Sam McBratney, author of nearly 70 books for children and young adults, died Sept. 18 at his home in County Antrum, Northern Ireland. He was seventy-seven.
Sam McBratney is best known as the author of the best-selling children’s book Guess How Much I Love You illustrated by Anita Jeram (Candlewick, 1994), which has sold more than 50 million copies worldwide, and been translated into 57 languages.
Obituary: Sam McBratney Dies at 77; Wrote ‘Guess How Much I Love You’ by Sam Roberts from The New York Times. Peek: “What Mr. McBratney loved most . . . was ‘the idea that you know somewhere in the world tonight some mom or dad is . . . reaching down a copy of a book that I wrote and reading it to the most precious thing they have in the world . . . For writers that’s the holy grail.'”
McBratney was born March1,1943 in Belfast, Northern Ireland and grew up in the nearby town of Lisburn. He graduated from Trinity College in Dublin with honors and a degree in modern history and political science. He married his wife Maralyn in 1964, and while they were raising their three children, McBratney earned his living as a primary and secondary teacher of history and English.
All the while, McBratney dreamed of becoming a writer, and he published children’s books as a part-time writer for fifteen years. McBratney published his first book, Mark Time (Abelard-Schuman) in 1976.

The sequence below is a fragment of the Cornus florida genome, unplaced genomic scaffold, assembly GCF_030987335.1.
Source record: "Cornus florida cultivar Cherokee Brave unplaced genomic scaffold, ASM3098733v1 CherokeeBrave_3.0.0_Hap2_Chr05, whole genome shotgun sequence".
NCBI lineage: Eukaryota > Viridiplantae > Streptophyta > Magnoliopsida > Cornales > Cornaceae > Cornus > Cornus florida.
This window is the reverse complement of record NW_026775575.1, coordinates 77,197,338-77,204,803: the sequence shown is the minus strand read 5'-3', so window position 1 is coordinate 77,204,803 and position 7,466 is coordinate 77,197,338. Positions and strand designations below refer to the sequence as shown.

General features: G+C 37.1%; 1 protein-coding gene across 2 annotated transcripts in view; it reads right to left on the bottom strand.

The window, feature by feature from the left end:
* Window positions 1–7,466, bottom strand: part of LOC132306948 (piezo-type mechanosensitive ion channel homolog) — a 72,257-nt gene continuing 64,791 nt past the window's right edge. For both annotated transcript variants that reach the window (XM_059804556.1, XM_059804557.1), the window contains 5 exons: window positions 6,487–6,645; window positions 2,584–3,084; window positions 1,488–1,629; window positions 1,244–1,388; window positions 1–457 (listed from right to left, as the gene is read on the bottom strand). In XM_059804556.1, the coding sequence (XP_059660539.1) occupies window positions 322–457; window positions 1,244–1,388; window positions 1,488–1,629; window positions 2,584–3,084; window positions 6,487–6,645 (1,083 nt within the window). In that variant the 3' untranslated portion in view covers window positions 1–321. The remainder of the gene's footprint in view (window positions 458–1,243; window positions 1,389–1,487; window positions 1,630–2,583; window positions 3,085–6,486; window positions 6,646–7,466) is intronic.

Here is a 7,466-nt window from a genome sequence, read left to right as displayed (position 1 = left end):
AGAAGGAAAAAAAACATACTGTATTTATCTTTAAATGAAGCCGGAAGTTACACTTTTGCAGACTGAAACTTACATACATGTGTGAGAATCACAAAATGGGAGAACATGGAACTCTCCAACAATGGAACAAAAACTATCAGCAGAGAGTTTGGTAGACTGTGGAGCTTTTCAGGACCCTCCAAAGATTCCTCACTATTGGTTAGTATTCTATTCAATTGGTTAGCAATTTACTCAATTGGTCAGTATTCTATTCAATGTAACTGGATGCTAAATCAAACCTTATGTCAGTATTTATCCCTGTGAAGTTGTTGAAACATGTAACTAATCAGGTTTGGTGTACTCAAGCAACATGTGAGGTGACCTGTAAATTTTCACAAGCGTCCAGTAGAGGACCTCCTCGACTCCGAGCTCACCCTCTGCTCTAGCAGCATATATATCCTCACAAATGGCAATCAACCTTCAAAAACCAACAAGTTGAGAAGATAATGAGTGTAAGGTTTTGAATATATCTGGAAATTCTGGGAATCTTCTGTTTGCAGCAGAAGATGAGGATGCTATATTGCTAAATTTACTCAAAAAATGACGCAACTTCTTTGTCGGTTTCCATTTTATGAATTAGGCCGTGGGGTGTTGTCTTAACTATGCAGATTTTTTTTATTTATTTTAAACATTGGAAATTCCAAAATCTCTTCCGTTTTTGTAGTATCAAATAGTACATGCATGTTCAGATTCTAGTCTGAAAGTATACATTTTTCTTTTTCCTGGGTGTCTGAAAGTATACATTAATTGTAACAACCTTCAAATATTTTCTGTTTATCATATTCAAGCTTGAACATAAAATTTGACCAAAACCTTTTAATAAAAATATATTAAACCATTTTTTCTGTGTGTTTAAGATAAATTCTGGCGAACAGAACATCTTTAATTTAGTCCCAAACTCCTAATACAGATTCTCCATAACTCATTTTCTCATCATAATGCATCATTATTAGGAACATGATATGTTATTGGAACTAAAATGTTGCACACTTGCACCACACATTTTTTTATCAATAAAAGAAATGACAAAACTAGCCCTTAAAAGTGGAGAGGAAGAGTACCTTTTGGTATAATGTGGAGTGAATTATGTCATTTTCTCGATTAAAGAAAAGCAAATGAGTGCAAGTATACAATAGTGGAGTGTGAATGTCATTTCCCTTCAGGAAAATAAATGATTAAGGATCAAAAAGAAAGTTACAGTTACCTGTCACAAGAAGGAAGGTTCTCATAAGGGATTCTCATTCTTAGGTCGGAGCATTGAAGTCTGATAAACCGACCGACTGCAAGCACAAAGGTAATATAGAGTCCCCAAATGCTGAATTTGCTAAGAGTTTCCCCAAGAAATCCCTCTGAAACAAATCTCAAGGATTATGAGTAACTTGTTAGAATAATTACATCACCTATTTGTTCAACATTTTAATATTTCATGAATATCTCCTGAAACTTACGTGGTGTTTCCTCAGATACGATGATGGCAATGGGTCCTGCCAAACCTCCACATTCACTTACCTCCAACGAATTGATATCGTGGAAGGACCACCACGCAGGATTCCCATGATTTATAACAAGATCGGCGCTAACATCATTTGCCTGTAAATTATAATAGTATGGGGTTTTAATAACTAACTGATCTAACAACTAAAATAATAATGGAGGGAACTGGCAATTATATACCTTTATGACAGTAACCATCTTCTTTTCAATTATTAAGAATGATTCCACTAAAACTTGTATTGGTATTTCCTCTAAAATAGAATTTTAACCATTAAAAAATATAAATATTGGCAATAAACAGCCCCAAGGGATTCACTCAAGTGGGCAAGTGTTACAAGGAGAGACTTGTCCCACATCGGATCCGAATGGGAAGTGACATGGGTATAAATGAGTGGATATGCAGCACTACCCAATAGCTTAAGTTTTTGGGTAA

About Guess How Much I Love You, Elizabeth Blair from NPR quotes McBratney as acknowledging that writing a picture book was hard work, and how he once called the book “a lighthearted little story designed to help a big one and a wee one enjoy the pleasure of being together.”
The New York Times describes the book as “a bedtime story expressing the affection between a father hare and his son that immortalized the breadth of their love for each other as ‘up to the moon—and back.’”
In his interview for Reading Rockets, McBratney said he loved messing about with words and he tried to get humor into everything and humor does occur. “…I do tend to make the humor as naturally as possible and to make it clear. Humor does play a big part in the things that I write, including the longer novels, yes.”
Karen Lotz, group managing director of Candlewick’s parent company Walker Books Group, said in a statement: “Sam McBratney was a profoundly lovely human being. You could recognize his voice in a moment—he was an exceptionally talented wordsmith and always knew exactly what children would enjoy hearing the most.”
Candlewick recently released McBratney’s Will You Be My Friend, illustrated by Anita Jeram. It is the sequel to Guess How Much I Love You.